Cybersecurity firm Palo Alto Networks has identified new malware, which it calls YiSpecter, that infects iOS devices by abusing private APIs. Most affected users live in China and Taiwan.
Update: Apple has confirmed that iOS 9 prevents the class of issues caused by malware like YiSpecter. A good reason to always stay updated to the latest versions of iOS; YiSpecter, for instance only affects versions of iOS 8.3 and older, and can only take hold if users download apps from untrusted sourcesoutside the App Store. Apple has revoked the certificates used for the apps that were distributing this malware.
Apple issued the following statement:
“This issue only impacts users on older versions of iOS who have also downloaded malware from untrusted sources. We addressed this specific issue in iOS 8.4 and we have also blocked the identified apps that distribute this malware. We encourage customers to stay current with the latest version of iOS for the latest security updates. We also encourage them to only download from trusted sources like the App Store and pay attention to any warnings as they download apps.”
Once it infects a phone, YiSpecter can install unwanted apps; replacing legitimate apps with ones it has downloaded; force apps to display full-screen advertisements; change bookmarks and default search engines in Safari; and send user information back to its server. It also automatically reappears even after users manually delete it from their iOS devices.
Palo Alto Networks says YiSpecter is unusual for iOS malware—at least ones that have been identified so far—because it attacks iOS devices by misusing private APIs to allow its four components (which are signed with enterprise certificates to appear legitimate) to download and install each other from a centralized server.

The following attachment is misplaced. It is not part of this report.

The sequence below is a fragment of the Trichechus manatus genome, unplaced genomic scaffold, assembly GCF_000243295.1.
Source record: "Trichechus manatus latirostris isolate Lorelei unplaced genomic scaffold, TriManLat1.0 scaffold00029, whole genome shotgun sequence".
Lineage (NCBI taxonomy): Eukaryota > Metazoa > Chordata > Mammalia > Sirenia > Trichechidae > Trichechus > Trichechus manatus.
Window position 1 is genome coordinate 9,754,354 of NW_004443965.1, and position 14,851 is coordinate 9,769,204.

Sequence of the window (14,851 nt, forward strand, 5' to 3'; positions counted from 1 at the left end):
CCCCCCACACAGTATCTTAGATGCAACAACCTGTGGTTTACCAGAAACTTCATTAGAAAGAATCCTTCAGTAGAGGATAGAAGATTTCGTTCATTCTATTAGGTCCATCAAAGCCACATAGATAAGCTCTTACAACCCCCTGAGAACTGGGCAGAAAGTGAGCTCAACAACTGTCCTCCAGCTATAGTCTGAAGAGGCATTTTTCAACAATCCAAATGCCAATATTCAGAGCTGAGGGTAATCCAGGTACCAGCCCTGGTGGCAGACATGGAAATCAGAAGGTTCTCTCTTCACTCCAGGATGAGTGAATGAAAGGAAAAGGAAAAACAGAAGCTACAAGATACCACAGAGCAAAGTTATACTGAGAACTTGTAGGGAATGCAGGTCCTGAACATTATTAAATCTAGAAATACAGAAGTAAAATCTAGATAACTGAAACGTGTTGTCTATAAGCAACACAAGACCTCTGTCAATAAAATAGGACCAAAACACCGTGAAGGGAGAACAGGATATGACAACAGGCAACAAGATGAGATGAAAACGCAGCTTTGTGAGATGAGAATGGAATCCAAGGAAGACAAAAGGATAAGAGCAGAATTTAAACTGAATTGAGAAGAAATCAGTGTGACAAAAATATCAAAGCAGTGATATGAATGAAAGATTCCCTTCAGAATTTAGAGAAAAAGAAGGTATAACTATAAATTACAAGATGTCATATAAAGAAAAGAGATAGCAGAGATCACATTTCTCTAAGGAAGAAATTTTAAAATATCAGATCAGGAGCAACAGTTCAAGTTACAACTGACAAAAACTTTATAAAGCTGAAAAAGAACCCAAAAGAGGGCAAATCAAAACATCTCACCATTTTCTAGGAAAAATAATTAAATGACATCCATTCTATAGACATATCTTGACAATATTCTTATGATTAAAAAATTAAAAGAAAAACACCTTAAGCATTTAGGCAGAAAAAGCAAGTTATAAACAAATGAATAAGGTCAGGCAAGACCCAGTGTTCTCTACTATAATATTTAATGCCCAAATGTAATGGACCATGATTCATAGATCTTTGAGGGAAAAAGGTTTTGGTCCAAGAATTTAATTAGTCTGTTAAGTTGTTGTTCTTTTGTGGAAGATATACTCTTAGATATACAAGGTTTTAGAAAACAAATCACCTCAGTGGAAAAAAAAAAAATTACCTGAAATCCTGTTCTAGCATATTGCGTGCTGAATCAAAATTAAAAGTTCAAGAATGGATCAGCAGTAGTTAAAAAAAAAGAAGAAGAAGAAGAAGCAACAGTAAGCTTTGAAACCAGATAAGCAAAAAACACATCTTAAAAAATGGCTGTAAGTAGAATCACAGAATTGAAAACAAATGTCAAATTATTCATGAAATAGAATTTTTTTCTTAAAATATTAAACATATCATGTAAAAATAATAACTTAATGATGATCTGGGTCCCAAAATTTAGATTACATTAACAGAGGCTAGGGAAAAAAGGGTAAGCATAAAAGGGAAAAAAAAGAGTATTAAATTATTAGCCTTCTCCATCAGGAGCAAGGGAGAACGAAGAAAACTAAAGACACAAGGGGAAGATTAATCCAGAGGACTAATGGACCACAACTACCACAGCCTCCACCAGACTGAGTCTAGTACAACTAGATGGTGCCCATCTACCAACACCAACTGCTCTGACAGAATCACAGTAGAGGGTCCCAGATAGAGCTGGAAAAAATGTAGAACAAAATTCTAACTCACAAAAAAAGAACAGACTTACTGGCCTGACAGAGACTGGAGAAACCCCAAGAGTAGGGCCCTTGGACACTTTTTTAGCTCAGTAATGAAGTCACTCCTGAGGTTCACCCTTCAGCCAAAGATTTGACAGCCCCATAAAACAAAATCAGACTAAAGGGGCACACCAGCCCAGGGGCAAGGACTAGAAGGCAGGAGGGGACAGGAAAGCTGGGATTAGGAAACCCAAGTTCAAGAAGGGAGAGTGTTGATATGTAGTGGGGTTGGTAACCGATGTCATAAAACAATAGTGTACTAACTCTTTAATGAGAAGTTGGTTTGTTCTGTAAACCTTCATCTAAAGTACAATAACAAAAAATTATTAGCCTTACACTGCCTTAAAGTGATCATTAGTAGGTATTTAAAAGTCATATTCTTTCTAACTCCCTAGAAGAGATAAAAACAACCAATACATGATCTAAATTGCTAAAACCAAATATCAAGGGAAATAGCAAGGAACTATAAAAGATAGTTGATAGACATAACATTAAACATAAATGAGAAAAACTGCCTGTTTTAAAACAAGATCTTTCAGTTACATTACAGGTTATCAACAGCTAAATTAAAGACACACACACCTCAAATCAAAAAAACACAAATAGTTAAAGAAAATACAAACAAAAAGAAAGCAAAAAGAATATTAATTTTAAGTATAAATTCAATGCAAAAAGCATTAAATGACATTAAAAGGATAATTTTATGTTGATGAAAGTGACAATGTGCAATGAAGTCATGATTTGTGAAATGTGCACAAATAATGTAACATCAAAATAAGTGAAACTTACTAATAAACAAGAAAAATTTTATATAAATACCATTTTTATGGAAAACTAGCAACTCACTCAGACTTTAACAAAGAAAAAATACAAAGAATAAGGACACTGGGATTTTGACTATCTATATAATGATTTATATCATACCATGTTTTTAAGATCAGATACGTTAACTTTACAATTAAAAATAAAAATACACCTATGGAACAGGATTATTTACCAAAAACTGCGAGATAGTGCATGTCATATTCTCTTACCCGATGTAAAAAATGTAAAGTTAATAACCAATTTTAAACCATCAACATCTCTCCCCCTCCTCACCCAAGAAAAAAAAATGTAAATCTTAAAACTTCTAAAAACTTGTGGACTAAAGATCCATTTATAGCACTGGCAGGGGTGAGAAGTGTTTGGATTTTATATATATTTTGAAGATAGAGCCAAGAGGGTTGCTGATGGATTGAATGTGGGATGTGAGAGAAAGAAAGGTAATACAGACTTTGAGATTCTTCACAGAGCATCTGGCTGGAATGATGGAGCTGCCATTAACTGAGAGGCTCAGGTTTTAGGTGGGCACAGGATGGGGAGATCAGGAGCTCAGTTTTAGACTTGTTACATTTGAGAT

In the post, Palo Alto Networks’ security researcher Claud Xiao wrote that by abusing enterprise certificates and private APIs, YiSpecter is not only able to infect more devices, but “pushes the line barrier of iOS security back another step.”
Three of the components can hide their icons from iOS SpringBoard (the standard app that runs the home screen) and even disguise themselves with the names and logos of other apps to escape detection from users. Palo Alto Networks says the malware has been infecting iOS devices for over 10 months, but only one out of 57 security vendors in VirusTotal, a free scanning service, is currently detecting it.
YiSpecter first spread by masquerading as an app that allows users to view free porn. It then infected more phones through hijacked traffic from Internet service providers, a Windows worm that first attacked QQ (an IM service by Tencent), and online communities where users install third-party apps in exchange for promotion fees from developers.
Last month, another malware called XcodeGhost infected almost 40 popular apps in the Chinese App Store, which is very unusual because Apple first subjects apps to strict reviews. Despite the unique nature of both malware, however, Palo Alto Networks says there is no evidence that XcodeGhost and YiSpecter are related.
TechCrunch has contacted Apple for comment.
Palo Alto Networks’ blog post has more information on YiSpecter, as well as detailed steps for removing it from devices.